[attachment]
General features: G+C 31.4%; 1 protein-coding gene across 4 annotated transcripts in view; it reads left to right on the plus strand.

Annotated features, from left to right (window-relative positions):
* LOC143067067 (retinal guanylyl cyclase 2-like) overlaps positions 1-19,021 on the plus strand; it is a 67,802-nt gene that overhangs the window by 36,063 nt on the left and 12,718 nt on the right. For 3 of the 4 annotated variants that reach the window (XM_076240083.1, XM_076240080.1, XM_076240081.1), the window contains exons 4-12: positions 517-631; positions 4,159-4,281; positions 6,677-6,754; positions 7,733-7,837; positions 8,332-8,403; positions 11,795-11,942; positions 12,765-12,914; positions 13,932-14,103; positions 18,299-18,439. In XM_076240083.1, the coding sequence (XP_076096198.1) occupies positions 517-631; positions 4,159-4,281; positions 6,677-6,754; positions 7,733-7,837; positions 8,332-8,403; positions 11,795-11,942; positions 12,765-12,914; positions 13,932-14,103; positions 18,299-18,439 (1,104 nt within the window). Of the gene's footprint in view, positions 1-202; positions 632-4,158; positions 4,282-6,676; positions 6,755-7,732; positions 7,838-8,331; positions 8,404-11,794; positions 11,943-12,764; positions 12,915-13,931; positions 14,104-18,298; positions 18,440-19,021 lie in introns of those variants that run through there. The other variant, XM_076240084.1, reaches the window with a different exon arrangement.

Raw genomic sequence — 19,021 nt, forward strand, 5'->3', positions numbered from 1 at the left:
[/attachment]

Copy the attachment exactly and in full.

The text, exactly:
General features: G+C 31.4%; 1 protein-coding gene across 4 annotated transcripts in view; it reads left to right on the plus strand.

Annotated features, from left to right (window-relative positions):
* LOC143067067 (retinal guanylyl cyclase 2-like) overlaps positions 1-19,021 on the plus strand; it is a 67,802-nt gene that overhangs the window by 36,063 nt on the left and 12,718 nt on the right. For 3 of the 4 annotated variants that reach the window (XM_076240083.1, XM_076240080.1, XM_076240081.1), the window contains exons 4-12: positions 517-631; positions 4,159-4,281; positions 6,677-6,754; positions 7,733-7,837; positions 8,332-8,403; positions 11,795-11,942; positions 12,765-12,914; positions 13,932-14,103; positions 18,299-18,439. In XM_076240083.1, the coding sequence (XP_076096198.1) occupies positions 517-631; positions 4,159-4,281; positions 6,677-6,754; positions 7,733-7,837; positions 8,332-8,403; positions 11,795-11,942; positions 12,765-12,914; positions 13,932-14,103; positions 18,299-18,439 (1,104 nt within the window). Of the gene's footprint in view, positions 1-202; positions 632-4,158; positions 4,282-6,676; positions 6,755-7,732; positions 7,838-8,331; positions 8,404-11,794; positions 11,943-12,764; positions 12,915-13,931; positions 14,104-18,298; positions 18,440-19,021 lie in introns of those variants that run through there. The other variant, XM_076240084.1, reaches the window with a different exon arrangement.

Raw genomic sequence — 19,021 nt, forward strand, 5'->3', positions numbered from 1 at the left: